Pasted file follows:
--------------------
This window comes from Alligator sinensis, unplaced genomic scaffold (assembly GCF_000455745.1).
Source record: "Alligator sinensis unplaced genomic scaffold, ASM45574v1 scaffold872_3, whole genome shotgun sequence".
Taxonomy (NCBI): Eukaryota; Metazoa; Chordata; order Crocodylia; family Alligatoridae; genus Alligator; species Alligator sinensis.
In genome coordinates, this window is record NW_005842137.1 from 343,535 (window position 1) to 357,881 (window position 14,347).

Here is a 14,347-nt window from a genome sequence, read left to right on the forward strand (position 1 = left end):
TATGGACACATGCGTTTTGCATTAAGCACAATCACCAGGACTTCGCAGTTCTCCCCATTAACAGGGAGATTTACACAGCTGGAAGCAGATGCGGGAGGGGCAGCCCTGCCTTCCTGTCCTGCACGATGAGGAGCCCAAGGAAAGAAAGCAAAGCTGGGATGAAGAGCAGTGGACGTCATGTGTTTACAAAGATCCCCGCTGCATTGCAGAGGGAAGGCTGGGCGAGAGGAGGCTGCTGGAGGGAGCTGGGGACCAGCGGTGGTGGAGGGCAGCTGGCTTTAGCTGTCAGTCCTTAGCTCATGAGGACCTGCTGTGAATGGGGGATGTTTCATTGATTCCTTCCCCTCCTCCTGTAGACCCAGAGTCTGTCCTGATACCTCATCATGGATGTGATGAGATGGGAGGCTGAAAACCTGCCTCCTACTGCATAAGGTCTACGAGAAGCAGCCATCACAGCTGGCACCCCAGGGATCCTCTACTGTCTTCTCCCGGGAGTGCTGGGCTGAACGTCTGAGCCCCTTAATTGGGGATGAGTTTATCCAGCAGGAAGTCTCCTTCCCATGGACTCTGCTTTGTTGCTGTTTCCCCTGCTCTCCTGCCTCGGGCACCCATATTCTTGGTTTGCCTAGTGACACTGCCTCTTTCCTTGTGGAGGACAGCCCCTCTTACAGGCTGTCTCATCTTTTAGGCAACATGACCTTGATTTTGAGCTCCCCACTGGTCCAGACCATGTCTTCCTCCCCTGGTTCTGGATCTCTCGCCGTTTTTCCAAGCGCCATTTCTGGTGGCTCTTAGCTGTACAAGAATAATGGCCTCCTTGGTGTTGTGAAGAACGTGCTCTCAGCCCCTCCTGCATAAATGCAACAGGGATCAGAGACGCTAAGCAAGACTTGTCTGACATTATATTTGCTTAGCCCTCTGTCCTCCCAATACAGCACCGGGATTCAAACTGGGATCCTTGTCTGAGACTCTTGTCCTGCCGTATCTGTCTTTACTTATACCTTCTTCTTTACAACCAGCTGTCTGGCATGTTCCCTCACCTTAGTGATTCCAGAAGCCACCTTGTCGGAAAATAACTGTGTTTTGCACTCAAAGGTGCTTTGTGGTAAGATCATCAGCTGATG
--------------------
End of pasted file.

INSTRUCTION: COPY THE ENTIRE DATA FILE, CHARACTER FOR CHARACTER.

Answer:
This window comes from Alligator sinensis, unplaced genomic scaffold (assembly GCF_000455745.1).
Source record: "Alligator sinensis unplaced genomic scaffold, ASM45574v1 scaffold872_3, whole genome shotgun sequence".
Taxonomy (NCBI): Eukaryota; Metazoa; Chordata; order Crocodylia; family Alligatoridae; genus Alligator; species Alligator sinensis.
In genome coordinates, this window is record NW_005842137.1 from 343,535 (window position 1) to 357,881 (window position 14,347).

Here is a 14,347-nt window from a genome sequence, read left to right on the forward strand (position 1 = left end):
TATGGACACATGCGTTTTGCATTAAGCACAATCACCAGGACTTCGCAGTTCTCCCCATTAACAGGGAGATTTACACAGCTGGAAGCAGATGCGGGAGGGGCAGCCCTGCCTTCCTGTCCTGCACGATGAGGAGCCCAAGGAAAGAAAGCAAAGCTGGGATGAAGAGCAGTGGACGTCATGTGTTTACAAAGATCCCCGCTGCATTGCAGAGGGAAGGCTGGGCGAGAGGAGGCTGCTGGAGGGAGCTGGGGACCAGCGGTGGTGGAGGGCAGCTGGCTTTAGCTGTCAGTCCTTAGCTCATGAGGACCTGCTGTGAATGGGGGATGTTTCATTGATTCCTTCCCCTCCTCCTGTAGACCCAGAGTCTGTCCTGATACCTCATCATGGATGTGATGAGATGGGAGGCTGAAAACCTGCCTCCTACTGCATAAGGTCTACGAGAAGCAGCCATCACAGCTGGCACCCCAGGGATCCTCTACTGTCTTCTCCCGGGAGTGCTGGGCTGAACGTCTGAGCCCCTTAATTGGGGATGAGTTTATCCAGCAGGAAGTCTCCTTCCCATGGACTCTGCTTTGTTGCTGTTTCCCCTGCTCTCCTGCCTCGGGCACCCATATTCTTGGTTTGCCTAGTGACACTGCCTCTTTCCTTGTGGAGGACAGCCCCTCTTACAGGCTGTCTCATCTTTTAGGCAACATGACCTTGATTTTGAGCTCCCCACTGGTCCAGACCATGTCTTCCTCCCCTGGTTCTGGATCTCTCGCCGTTTTTCCAAGCGCCATTTCTGGTGGCTCTTAGCTGTACAAGAATAATGGCCTCCTTGGTGTTGTGAAGAACGTGCTCTCAGCCCCTCCTGCATAAATGCAACAGGGATCAGAGACGCTAAGCAAGACTTGTCTGACATTATATTTGCTTAGCCCTCTGTCCTCCCAATACAGCACCGGGATTCAAACTGGGATCCTTGTCTGAGACTCTTGTCCTGCCGTATCTGTCTTTACTTATACCTTCTTCTTTACAACCAGCTGTCTGGCATGTTCCCTCACCTTAGTGATTCCAGAAGCCACCTTGTCGGAAAATAACTGTGTTTTGCACTCAAAGGTGCTTTGTGGTAAGATCATCAGCTGATG